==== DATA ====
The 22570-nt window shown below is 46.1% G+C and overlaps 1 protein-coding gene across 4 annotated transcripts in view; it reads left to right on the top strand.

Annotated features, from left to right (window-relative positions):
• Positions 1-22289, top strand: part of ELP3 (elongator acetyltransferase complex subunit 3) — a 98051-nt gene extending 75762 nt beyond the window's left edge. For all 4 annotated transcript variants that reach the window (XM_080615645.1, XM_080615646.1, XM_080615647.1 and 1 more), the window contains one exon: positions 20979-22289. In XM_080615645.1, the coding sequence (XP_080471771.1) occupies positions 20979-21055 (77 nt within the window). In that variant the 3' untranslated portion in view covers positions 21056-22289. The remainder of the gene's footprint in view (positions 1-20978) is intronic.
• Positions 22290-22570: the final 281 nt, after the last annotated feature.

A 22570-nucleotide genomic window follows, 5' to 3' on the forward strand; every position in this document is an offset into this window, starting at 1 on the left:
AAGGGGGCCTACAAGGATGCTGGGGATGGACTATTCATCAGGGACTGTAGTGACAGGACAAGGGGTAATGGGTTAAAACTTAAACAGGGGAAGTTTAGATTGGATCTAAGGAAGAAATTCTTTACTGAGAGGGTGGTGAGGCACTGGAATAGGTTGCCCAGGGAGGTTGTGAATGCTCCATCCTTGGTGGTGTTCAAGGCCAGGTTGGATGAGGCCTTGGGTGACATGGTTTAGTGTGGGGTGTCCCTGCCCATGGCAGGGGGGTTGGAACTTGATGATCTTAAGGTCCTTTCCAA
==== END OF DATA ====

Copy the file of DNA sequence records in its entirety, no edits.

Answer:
The 22570-nt window shown below is 46.1% G+C and overlaps 1 protein-coding gene across 4 annotated transcripts in view; it reads left to right on the top strand.

Annotated features, from left to right (window-relative positions):
• Positions 1-22289, top strand: part of ELP3 (elongator acetyltransferase complex subunit 3) — a 98051-nt gene extending 75762 nt beyond the window's left edge. For all 4 annotated transcript variants that reach the window (XM_080615645.1, XM_080615646.1, XM_080615647.1 and 1 more), the window contains one exon: positions 20979-22289. In XM_080615645.1, the coding sequence (XP_080471771.1) occupies positions 20979-21055 (77 nt within the window). In that variant the 3' untranslated portion in view covers positions 21056-22289. The remainder of the gene's footprint in view (positions 1-20978) is intronic.
• Positions 22290-22570: the final 281 nt, after the last annotated feature.

A 22570-nucleotide genomic window follows, 5' to 3' on the forward strand; every position in this document is an offset into this window, starting at 1 on the left:
AAGGGGGCCTACAAGGATGCTGGGGATGGACTATTCATCAGGGACTGTAGTGACAGGACAAGGGGTAATGGGTTAAAACTTAAACAGGGGAAGTTTAGATTGGATCTAAGGAAGAAATTCTTTACTGAGAGGGTGGTGAGGCACTGGAATAGGTTGCCCAGGGAGGTTGTGAATGCTCCATCCTTGGTGGTGTTCAAGGCCAGGTTGGATGAGGCCTTGGGTGACATGGTTTAGTGTGGGGTGTCCCTGCCCATGGCAGGGGGGTTGGAACTTGATGATCTTAAGGTCCTTTCCAA